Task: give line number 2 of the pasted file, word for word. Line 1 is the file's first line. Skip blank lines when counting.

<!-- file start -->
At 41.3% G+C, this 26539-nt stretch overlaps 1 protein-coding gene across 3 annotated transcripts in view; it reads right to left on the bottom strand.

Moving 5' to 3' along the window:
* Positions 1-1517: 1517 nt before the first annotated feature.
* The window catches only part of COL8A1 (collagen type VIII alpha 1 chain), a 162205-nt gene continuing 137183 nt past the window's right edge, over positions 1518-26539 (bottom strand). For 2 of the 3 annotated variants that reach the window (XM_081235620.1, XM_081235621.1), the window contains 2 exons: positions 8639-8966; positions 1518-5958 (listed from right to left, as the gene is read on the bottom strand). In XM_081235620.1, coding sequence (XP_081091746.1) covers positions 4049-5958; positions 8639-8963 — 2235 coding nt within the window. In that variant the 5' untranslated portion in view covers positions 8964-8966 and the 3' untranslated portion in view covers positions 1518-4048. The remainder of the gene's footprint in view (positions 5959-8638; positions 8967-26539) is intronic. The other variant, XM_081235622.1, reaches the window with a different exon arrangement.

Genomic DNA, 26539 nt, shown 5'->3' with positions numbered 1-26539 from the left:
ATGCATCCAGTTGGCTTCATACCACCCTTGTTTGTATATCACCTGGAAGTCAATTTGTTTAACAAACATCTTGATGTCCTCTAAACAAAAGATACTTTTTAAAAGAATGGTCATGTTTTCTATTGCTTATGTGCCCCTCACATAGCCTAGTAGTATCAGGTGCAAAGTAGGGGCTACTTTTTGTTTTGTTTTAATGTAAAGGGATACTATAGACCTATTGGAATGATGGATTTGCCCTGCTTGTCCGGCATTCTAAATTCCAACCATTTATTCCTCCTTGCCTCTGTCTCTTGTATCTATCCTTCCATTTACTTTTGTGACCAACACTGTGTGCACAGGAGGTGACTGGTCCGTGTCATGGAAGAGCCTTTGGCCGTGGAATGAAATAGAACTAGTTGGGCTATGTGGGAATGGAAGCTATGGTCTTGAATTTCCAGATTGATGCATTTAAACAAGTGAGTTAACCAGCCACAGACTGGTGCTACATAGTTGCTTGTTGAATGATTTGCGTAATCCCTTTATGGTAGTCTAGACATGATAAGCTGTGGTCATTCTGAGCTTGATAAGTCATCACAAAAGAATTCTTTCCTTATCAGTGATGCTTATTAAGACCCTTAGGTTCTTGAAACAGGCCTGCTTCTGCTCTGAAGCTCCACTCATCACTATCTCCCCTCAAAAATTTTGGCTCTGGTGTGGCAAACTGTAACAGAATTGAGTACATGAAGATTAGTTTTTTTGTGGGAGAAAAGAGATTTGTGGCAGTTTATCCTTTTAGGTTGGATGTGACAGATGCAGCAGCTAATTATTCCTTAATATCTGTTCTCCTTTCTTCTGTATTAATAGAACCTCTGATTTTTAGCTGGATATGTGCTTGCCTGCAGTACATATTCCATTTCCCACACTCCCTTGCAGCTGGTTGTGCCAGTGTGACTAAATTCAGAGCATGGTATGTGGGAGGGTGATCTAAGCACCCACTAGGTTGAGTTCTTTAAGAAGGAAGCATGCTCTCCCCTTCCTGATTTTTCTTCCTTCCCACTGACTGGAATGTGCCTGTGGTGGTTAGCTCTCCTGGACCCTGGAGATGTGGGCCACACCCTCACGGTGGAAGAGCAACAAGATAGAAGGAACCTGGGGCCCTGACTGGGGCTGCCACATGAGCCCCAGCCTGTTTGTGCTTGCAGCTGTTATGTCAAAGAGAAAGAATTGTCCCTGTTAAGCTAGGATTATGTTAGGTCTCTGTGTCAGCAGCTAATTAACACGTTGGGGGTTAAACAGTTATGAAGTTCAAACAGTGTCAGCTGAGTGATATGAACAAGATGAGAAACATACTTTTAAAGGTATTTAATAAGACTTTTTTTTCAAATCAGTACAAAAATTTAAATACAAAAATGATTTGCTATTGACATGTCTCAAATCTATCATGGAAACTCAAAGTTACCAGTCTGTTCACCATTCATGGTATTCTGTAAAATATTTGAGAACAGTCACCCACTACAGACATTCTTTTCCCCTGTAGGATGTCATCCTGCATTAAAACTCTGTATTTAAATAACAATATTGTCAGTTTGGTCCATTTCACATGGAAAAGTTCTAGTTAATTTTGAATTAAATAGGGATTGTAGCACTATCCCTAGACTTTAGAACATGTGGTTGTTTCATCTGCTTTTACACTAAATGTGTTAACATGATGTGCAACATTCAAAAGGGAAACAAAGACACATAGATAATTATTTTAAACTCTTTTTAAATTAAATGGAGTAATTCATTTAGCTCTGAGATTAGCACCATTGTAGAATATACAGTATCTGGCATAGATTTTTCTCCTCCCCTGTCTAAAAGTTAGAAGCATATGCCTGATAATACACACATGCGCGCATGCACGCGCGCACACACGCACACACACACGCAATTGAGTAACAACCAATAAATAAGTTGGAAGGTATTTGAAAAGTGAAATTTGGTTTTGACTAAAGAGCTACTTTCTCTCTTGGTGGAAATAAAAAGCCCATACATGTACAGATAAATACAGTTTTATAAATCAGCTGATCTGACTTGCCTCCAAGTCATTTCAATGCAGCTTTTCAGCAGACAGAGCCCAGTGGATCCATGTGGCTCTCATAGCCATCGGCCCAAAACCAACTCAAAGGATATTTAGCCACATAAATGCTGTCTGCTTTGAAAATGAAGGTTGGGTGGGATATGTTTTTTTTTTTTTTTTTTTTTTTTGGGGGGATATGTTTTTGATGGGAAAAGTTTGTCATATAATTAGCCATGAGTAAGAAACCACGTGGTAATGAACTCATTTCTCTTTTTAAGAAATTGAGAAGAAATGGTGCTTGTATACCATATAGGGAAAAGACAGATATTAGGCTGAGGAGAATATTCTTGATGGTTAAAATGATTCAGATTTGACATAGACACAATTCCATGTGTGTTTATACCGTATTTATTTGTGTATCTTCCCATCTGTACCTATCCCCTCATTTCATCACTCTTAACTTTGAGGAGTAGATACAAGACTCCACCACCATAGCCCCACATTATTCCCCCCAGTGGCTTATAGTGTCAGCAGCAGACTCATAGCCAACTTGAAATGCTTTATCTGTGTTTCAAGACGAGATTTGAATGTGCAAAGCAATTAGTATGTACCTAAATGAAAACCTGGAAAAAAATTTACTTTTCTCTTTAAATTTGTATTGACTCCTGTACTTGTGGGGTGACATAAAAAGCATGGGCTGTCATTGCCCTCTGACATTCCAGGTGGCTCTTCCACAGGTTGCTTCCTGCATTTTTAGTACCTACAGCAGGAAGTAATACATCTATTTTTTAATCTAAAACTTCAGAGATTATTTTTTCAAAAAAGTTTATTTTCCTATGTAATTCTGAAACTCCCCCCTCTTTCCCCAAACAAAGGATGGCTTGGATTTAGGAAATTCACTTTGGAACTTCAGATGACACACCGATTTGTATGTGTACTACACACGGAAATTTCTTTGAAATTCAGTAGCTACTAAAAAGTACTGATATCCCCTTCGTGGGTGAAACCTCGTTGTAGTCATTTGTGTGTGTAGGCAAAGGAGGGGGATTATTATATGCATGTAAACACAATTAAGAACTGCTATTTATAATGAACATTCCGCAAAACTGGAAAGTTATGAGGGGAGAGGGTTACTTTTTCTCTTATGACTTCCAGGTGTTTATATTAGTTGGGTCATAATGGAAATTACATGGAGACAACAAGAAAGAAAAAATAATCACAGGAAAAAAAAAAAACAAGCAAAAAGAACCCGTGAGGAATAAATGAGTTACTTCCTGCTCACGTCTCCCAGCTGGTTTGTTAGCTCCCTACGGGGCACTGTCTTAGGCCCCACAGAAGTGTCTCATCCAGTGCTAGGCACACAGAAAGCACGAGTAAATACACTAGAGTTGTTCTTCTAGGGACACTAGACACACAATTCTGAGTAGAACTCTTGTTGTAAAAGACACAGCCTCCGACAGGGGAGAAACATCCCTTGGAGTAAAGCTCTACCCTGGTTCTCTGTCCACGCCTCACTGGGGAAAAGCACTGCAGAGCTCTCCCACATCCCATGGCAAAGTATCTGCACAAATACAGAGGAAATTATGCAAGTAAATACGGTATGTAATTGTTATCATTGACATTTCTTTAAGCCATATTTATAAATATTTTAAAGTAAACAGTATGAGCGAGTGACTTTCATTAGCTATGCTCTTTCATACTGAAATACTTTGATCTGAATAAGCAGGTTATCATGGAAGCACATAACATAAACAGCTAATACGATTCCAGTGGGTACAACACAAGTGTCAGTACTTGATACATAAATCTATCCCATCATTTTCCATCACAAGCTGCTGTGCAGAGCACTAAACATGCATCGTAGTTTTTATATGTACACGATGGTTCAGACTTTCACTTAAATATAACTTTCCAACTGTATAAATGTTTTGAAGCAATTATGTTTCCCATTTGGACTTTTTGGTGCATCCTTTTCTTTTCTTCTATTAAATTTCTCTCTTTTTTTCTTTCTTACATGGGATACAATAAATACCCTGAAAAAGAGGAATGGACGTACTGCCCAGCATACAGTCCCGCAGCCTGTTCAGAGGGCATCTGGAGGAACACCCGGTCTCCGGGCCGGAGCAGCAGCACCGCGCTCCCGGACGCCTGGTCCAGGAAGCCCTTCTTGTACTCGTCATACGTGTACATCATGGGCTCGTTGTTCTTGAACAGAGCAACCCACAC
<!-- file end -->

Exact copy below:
Moving 5' to 3' along the window: